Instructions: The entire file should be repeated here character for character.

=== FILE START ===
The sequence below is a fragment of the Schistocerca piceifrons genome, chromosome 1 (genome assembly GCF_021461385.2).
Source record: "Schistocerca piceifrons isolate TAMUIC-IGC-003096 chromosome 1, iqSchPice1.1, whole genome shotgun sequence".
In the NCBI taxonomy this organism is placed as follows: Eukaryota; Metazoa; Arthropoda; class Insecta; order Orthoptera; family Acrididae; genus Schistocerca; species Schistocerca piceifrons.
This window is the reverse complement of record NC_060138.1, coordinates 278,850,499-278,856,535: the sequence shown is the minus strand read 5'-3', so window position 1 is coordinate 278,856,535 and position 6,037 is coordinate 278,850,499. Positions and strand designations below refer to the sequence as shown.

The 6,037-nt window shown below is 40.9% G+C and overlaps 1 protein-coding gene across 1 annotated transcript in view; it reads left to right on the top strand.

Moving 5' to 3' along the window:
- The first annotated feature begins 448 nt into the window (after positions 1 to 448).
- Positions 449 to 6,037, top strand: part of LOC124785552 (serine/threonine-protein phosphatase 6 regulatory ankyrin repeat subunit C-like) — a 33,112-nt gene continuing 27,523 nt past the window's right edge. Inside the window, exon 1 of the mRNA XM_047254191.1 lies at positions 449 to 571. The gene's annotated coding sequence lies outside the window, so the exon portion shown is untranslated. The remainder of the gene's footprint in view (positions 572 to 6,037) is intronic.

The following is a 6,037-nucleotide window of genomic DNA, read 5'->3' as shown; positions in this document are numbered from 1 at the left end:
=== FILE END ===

The sequence below is a fragment of the Schistocerca piceifrons genome, chromosome 1 (genome assembly GCF_021461385.2).
Source record: "Schistocerca piceifrons isolate TAMUIC-IGC-003096 chromosome 1, iqSchPice1.1, whole genome shotgun sequence".
In the NCBI taxonomy this organism is placed as follows: Eukaryota; Metazoa; Arthropoda; class Insecta; order Orthoptera; family Acrididae; genus Schistocerca; species Schistocerca piceifrons.
This window is the reverse complement of record NC_060138.1, coordinates 278,850,499-278,856,535: the sequence shown is the minus strand read 5'-3', so window position 1 is coordinate 278,856,535 and position 6,037 is coordinate 278,850,499. Positions and strand designations below refer to the sequence as shown.

The 6,037-nt window shown below is 40.9% G+C and overlaps 1 protein-coding gene across 1 annotated transcript in view; it reads left to right on the top strand.

Moving 5' to 3' along the window:
- The first annotated feature begins 448 nt into the window (after positions 1 to 448).
- Positions 449 to 6,037, top strand: part of LOC124785552 (serine/threonine-protein phosphatase 6 regulatory ankyrin repeat subunit C-like) — a 33,112-nt gene continuing 27,523 nt past the window's right edge. Inside the window, exon 1 of the mRNA XM_047254191.1 lies at positions 449 to 571. The gene's annotated coding sequence lies outside the window, so the exon portion shown is untranslated. The remainder of the gene's footprint in view (positions 572 to 6,037) is intronic.

The following is a 6,037-nucleotide window of genomic DNA, read 5'->3' as shown; positions in this document are numbered from 1 at the left end: